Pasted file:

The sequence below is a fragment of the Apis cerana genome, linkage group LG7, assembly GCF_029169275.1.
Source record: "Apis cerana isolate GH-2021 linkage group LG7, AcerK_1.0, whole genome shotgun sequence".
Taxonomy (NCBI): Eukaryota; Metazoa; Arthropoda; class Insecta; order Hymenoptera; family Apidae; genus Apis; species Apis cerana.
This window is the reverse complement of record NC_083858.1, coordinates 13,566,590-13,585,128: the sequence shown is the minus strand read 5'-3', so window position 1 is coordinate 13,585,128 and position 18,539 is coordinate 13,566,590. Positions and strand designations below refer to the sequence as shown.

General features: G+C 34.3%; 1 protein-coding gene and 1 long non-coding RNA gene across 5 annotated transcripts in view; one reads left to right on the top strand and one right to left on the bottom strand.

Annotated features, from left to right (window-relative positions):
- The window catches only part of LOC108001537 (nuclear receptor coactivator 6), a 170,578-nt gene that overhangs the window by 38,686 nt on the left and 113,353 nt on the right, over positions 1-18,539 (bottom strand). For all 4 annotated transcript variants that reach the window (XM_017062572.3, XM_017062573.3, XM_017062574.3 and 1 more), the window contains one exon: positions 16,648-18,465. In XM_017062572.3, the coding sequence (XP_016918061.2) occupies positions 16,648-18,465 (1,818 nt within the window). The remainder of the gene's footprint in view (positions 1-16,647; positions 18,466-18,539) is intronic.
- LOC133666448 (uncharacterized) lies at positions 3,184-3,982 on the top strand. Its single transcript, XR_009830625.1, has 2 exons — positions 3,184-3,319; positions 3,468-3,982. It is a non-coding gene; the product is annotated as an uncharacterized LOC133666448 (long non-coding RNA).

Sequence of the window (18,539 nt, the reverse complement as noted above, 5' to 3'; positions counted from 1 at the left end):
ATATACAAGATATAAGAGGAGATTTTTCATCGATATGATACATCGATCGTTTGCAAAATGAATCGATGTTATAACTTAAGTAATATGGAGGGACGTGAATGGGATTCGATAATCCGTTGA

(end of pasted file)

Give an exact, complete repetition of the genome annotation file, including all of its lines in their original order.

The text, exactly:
The sequence below is a fragment of the Apis cerana genome, linkage group LG7, assembly GCF_029169275.1.
Source record: "Apis cerana isolate GH-2021 linkage group LG7, AcerK_1.0, whole genome shotgun sequence".
Taxonomy (NCBI): Eukaryota; Metazoa; Arthropoda; class Insecta; order Hymenoptera; family Apidae; genus Apis; species Apis cerana.
This window is the reverse complement of record NC_083858.1, coordinates 13,566,590-13,585,128: the sequence shown is the minus strand read 5'-3', so window position 1 is coordinate 13,585,128 and position 18,539 is coordinate 13,566,590. Positions and strand designations below refer to the sequence as shown.

General features: G+C 34.3%; 1 protein-coding gene and 1 long non-coding RNA gene across 5 annotated transcripts in view; one reads left to right on the top strand and one right to left on the bottom strand.

Annotated features, from left to right (window-relative positions):
- The window catches only part of LOC108001537 (nuclear receptor coactivator 6), a 170,578-nt gene that overhangs the window by 38,686 nt on the left and 113,353 nt on the right, over positions 1-18,539 (bottom strand). For all 4 annotated transcript variants that reach the window (XM_017062572.3, XM_017062573.3, XM_017062574.3 and 1 more), the window contains one exon: positions 16,648-18,465. In XM_017062572.3, the coding sequence (XP_016918061.2) occupies positions 16,648-18,465 (1,818 nt within the window). The remainder of the gene's footprint in view (positions 1-16,647; positions 18,466-18,539) is intronic.
- LOC133666448 (uncharacterized) lies at positions 3,184-3,982 on the top strand. Its single transcript, XR_009830625.1, has 2 exons — positions 3,184-3,319; positions 3,468-3,982. It is a non-coding gene; the product is annotated as an uncharacterized LOC133666448 (long non-coding RNA).

Sequence of the window (18,539 nt, the reverse complement as noted above, 5' to 3'; positions counted from 1 at the left end):
ATATACAAGATATAAGAGGAGATTTTTCATCGATATGATACATCGATCGTTTGCAAAATGAATCGATGTTATAACTTAAGTAATATGGAGGGACGTGAATGGGATTCGATAATCCGTTGA